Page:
Casting the Nets

Casting the Net for a Colon Cancer Problem with SSBs

The best thing to demonize is sugar-sweetened beverages, says Harvard’s Mary Bassett. She pointed this out at the Roundtable on Obesity Solutions last month. Thus, yet another paper from Harvard about yet another danger of drinking something sweet is no surprise. This time, it’s about a link between SSBs and colon cancer. In fact, to find this correlation, these researchers drilled down even further. They focused on colon cancer before the age of 50 – early onset colon cancer. By drilling down this deep, they found a statistically significant association.

So they conclude that cutting back on SSBs may be a good strategy “to alleviate the growing burden of early onset colorectal cancer.”

Another Correlation from the Nurses Health Study

Their finding comes from the Nurses’ Health Study II, using data from 96,464 women. Among other things, they reported what they were drinking as adults under the age of 50. Some of them (41,272) also reported what they were drinking in their teens. In all, they found only 109 cases of early onset colon cancer.

But after crunching all their numbers and adjusting for all of the relevant variables they knew about, the epidemiologists came up with what they were looking for. Early onset colon cancer was twice as likely in women who say they drink two or more servings of a sweet drink per day. The comparison group was women who say they drink less than one per week.

The Leap from a Link to Policy

Of course, finding a correlation does not prove that SSBs cause colon cancer. In fact, the experience with the Nurses’ Health Study [NHS] tells us to be cautions. In PLOS One, Vicky Tai, Andrew Grey, and Mark Bolland looked at the reliability of the many observations this study has spawned. They concluded:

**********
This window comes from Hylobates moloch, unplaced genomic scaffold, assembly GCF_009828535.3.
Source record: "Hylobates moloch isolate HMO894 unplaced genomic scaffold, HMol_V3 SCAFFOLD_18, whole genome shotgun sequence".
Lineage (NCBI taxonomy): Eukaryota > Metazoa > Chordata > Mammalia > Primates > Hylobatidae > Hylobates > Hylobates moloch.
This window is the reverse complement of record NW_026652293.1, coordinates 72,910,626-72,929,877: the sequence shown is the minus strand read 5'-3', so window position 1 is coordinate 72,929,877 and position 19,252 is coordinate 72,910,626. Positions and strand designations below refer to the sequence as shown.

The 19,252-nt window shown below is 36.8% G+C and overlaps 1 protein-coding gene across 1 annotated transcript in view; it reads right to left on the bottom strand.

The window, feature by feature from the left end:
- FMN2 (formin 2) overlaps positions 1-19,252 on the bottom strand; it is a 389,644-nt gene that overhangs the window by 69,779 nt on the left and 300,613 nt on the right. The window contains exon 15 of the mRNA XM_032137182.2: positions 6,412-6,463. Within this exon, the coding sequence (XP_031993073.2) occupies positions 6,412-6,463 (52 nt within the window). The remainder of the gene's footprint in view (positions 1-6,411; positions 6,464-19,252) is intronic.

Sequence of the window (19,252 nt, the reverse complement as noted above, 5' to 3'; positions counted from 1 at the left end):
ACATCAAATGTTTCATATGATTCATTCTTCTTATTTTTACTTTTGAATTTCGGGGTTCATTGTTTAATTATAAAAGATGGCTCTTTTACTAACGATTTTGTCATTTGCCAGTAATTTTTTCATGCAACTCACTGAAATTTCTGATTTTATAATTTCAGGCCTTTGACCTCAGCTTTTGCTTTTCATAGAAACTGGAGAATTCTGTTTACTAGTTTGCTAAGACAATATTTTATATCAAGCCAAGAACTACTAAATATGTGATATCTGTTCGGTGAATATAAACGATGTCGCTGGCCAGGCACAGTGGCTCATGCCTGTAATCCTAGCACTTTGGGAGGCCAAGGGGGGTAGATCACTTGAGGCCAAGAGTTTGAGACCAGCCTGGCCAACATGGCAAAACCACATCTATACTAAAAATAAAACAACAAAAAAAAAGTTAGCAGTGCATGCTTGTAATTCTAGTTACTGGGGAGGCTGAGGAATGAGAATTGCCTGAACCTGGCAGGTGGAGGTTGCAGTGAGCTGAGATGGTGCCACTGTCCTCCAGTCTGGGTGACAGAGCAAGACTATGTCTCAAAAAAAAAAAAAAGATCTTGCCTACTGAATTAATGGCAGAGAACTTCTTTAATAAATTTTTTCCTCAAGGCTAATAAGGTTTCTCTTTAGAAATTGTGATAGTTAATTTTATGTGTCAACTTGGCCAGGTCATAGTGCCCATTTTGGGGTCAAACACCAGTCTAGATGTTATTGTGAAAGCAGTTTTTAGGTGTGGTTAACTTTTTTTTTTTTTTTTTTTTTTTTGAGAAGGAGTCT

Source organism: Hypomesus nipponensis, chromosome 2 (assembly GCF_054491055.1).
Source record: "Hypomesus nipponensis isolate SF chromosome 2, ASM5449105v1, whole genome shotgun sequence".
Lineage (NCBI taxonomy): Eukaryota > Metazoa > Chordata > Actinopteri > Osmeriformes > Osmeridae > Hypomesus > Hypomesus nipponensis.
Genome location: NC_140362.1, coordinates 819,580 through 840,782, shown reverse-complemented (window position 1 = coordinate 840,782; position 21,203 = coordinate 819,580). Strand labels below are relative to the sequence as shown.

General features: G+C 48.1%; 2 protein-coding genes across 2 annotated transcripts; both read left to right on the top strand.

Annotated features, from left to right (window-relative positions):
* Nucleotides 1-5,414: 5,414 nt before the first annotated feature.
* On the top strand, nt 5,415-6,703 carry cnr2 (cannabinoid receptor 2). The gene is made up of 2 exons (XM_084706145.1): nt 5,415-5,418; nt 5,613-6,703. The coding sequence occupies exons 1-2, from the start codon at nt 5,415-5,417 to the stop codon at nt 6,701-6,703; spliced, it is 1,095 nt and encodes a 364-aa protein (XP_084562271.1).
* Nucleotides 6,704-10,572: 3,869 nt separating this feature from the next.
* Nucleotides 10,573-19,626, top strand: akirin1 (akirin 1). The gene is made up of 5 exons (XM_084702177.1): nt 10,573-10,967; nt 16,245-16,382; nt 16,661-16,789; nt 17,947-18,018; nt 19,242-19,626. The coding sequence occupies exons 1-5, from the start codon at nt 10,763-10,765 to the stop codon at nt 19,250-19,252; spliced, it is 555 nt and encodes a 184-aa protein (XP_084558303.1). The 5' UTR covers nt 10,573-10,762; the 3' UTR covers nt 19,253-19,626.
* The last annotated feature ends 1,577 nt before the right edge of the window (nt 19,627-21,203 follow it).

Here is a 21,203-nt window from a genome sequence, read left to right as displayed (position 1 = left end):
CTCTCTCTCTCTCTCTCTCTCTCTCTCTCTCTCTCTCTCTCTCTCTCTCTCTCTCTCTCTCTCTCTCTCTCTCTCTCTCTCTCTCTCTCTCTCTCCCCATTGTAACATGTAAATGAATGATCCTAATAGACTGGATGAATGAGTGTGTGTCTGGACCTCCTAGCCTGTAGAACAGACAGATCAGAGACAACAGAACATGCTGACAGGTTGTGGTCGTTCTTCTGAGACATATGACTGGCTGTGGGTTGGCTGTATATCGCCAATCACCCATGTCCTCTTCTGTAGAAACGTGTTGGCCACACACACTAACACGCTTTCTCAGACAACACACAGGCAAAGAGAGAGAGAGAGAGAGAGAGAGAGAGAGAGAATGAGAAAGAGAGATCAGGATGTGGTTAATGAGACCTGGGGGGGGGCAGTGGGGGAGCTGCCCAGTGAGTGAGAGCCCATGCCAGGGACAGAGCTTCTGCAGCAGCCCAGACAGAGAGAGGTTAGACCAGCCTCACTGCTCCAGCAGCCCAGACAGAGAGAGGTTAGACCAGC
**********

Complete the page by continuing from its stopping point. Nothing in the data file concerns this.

“NHS publications contain a large number of analyses, the majority of which reported statistically significant but weak associations. Few of these associations have been tested in RCTs, and where they have, the agreement between NHS results and RCTs is poor.”

In an editorial alongside the Harvard study, Neil Murphy, Peter Campbell, and Marc Gunter are appropriately cautious. “This provocative result needs to be validated in larger studies across different populations,” they write.

U.S. Trends in Caloric Sweeteners per Capita 1966-2019

But the mission to demonize SSBs cannot wait. Yin Cao was senior author of the new research and she tells the New York Times:

“This is an opportunity to revisit policies about how sugar-sweetened beverages are marketed, and how we can help reduce consumption.”

Will driving SSBs further down solve the problem of early onset colon cancer? We have our doubts. Consumption of SSBs and caloric sweeteners in total has been declining now for two decades. Yet obesity and early onset colon cancer keep going up.

How much harder do we need to press the demonize button?

Click here for the new study and here for the commentary that goes with it. For reporting from the New York Times, click here.

Casting the Nets, painting by Konstantinos Volanakis / WikiArt

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July 7, 2021